On February 2, Punxustawney Phil predicted six more weeks of winter for the U.S. and Canada.
On February 7, for good or for bad, the Nigerian Electoral Commission assured the nation of six more weeks of pre-election debate and tension.
The purpose of this blog post is not to take sides in the election or to comment on whether the postponement of the election was good or bad. I really don't understand all the variables involved.
What I do know is that this is a great country with many resources, and yet it struggles as a developing nation with extreme poverty, wide-spread corruption, and Islamic terrorism.
What I do know is that people are dying, especially in the northeast. Women and children are being kidnapped. Boko Haram has captured a large amount of territory throughout the past six years. Thousands have been killed. Millions of people (really...millions) are displaced, eking out an existence in refugee camps in Cameroon or elsewhere. Family members are separated from one another.
What I do know is that we have students at WATS who are intricately connected to the northeast states and cities. One such student, Joshua Ada, started a school for children in the north. Two weeks ago, we received the news that he was killed after his car broke down in the middle of a northeastern town. Grief gripped our campus.
What I do know is that there are no easy answers to the huge challenges that the people of this nation face every day. I have written about these problems in this blog and in my quarterly newsletter. For the purpose of this post, I will distill them down to two main streams: corruption and greed which in turn exacerbates extreme poverty and jihadist terrorism which has led to unfettered brutality, oppression, and factionalism.
It is through brute power that Boko Haram does what it does and gets away with it day after day, week after week, month after month, year after year. It is the power of greed that fuels corruption and perpetuates a crippling, halting effect upon a nation that could be great.
To try to understand this kind of power, our doctoral students (in the Doctor of Ministry program) read and discussed Nietzsche's The Will to Power. Nietzsche considered Christianity to be the enemy of humanity because (according to him) it created hindrances to a human being's right to pursue whatever he or she wanted (through envy, lust, greed, etc.). If Christianity were removed, then through the sheer will to power, people could have what they wanted and therefore, feel fulfilled. The main driving force in being human, according to Nietzsche, is to get what one wants, whether position, achievement, materialism, or pleasure.
Viktor Frankl, though, believed that the main driving force in humanity is to find and make meaning in life. He calls this drive the "will to meaning."
Our students wrestled with questions about what drives Boko Haram? Was it the will to power, the will to meaning or something else?
Surely, the will to power is what drives forces for corruption and greed.
What force can combat the will to power?
A book written by a social philosopher, bell hooks, was brought to bear on the sociological situation. Here is part of a description of the book from the New York Times:
Her best points are simple ones. Community -- extended family, creative or political collaboration, friendship -- is as important as the couple or the nuclear family; love is an art that involves work, not just the thrill of attraction; desire may depend on illusion, but love comes only through painful truth-telling; work and money have replaced the values of love and community, and this must be reversed.How do we get there?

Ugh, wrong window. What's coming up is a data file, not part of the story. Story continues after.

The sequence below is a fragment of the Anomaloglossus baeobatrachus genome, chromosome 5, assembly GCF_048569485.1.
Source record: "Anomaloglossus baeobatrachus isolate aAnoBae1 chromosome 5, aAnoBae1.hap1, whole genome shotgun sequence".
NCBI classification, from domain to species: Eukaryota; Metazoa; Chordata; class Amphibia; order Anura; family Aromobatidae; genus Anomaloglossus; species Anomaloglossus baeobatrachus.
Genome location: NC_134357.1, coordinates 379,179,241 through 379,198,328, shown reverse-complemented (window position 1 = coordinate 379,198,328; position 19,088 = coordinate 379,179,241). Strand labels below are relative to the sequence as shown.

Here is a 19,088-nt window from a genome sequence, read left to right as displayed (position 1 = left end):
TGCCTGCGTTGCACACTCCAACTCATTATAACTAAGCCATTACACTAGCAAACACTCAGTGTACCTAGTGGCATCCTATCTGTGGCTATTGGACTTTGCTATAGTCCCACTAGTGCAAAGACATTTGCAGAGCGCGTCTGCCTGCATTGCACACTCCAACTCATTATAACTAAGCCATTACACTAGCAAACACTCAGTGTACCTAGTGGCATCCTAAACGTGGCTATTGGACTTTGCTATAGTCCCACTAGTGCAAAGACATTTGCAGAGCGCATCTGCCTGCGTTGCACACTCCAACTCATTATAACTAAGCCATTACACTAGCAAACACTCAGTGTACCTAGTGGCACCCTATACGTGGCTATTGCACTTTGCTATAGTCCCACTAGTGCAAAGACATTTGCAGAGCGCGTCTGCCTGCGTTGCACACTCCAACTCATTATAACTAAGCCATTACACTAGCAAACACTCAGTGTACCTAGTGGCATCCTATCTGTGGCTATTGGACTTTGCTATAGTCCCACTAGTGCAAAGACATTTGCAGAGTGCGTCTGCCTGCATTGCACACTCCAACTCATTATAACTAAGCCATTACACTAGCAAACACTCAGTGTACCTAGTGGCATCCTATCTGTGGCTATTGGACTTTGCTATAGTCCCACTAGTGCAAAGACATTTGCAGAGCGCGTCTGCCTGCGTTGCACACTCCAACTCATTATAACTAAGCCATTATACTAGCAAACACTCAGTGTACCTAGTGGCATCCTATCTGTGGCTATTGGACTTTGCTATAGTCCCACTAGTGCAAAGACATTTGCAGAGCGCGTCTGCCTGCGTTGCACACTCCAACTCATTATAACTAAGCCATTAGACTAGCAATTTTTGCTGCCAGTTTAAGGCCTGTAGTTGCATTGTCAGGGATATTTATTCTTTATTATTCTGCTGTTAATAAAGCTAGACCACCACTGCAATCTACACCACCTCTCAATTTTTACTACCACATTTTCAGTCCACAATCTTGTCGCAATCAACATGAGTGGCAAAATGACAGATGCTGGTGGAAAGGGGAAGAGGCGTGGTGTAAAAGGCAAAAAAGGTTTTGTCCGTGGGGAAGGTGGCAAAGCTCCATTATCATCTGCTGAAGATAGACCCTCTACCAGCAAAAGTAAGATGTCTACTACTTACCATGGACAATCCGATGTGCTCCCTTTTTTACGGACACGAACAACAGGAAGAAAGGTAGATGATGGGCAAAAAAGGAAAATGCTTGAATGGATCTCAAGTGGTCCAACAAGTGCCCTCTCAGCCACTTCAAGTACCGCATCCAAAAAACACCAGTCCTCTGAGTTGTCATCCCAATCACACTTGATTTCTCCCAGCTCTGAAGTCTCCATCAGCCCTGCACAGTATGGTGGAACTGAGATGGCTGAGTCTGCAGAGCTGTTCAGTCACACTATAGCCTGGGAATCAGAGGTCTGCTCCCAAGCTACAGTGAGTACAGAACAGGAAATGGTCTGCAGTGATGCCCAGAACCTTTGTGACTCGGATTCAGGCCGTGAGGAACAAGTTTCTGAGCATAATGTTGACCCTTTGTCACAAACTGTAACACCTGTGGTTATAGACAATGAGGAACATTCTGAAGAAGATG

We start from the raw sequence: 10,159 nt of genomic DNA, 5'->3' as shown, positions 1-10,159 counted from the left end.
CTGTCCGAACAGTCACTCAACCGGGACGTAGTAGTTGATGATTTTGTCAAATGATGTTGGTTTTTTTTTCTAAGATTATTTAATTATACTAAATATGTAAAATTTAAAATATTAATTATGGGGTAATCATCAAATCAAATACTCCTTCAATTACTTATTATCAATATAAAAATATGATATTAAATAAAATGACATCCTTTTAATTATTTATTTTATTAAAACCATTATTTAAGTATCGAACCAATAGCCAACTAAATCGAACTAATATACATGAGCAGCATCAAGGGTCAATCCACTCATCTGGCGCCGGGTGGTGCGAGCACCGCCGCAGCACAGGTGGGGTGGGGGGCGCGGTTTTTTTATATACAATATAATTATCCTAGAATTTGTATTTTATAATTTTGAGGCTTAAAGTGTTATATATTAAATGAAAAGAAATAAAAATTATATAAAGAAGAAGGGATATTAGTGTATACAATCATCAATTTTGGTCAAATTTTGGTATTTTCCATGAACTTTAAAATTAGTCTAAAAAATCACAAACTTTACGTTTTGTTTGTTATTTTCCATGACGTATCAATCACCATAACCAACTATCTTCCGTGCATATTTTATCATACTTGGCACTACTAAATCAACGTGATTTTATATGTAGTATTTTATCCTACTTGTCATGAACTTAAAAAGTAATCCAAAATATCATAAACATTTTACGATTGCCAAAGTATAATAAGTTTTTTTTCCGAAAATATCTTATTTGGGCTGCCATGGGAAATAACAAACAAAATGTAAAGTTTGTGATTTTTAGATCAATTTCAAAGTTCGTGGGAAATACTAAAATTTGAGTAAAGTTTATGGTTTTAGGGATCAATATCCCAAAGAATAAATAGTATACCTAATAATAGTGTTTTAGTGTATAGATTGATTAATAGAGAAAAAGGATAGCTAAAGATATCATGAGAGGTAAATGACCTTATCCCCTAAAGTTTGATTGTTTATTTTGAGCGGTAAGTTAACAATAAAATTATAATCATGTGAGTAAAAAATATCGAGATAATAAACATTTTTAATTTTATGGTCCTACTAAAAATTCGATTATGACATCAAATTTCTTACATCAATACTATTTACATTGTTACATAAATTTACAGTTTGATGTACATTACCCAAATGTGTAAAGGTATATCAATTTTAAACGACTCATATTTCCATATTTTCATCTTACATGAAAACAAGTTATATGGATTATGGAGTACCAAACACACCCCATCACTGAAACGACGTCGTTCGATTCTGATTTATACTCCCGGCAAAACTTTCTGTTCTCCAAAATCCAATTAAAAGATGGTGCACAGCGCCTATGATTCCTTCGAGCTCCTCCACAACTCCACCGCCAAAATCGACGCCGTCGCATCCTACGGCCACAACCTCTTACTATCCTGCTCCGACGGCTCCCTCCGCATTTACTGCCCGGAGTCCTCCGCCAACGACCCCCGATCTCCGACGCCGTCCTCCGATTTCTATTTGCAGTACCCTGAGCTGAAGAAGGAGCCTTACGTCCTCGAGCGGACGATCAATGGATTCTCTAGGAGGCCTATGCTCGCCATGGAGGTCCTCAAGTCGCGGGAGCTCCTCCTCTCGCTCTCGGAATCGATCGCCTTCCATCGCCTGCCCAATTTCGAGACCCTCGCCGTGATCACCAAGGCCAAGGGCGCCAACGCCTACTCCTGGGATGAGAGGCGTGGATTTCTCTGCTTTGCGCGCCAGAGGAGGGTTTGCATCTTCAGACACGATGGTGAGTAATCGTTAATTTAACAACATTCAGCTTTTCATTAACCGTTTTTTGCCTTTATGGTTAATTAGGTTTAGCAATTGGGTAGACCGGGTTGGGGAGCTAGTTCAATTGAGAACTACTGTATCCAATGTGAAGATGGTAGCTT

As the students read Forgiveness and Power in an Age of Atrocity: Servant Leadership as a Way of Life by Shann Ray Ferch, we all began to gain new perspectives. This book provides us with a new "will" or a new human drive for fulfillment...the will to forgive, the will to serve, the will to lead in forgiveness and servant-hood.
Where do we get the will to forgive and the will to serve and lead in forgiveness and servant-hood? Where does that come from? It does not seem to come automatically, welling up inside of us all by itself, even after reading such compelling works as these books.
I propose we receive the will to forgive from the Divine Forgiver. I propose we seek first to be forgiven and then seek the power to forgive as we have been forgiven.
What is the connection to servant-hood? Once we are truly forgiven, we are satisfied to be a servant. We do not need position, power, or prestige. We are forgiven. We are loved for who we are, not for some status society gives to us. We are free to let go of ourselves and to embrace a selfless approach to forgiving, loving, and leading. It is here I hope we can begin to approach the monumental challenges that face us in Nigeria.
On the night before Jesus was betrayed, He knew his disciples would soon be facing the brutality of both the Romans and the Jews who were about to crucify Him. He knew greed had gripped one of the 12 and that some of his inner circle secretly wished to hold high positions in the Kingdom of God. He knew they would soon be scattered. What did He do?
"...He got up from the meal, took off his outer clothing, and wrapped a towel around his waist. After that, he poured water into a basin, and began to wash his disciples' feet, drying them with the towel that was wrapped around him..." and he said..."I have set you an example that you should do as I have done for you. Very truly I tell you, no servant is greater than his master." John 13:4-5, 15-16
No matter who wins the election, it will be as we pray for God's power of love and forgiveness to come to this nation, working through none other than our very own lives, that we will be able to begin to approach the daunting challenges of Nigeria.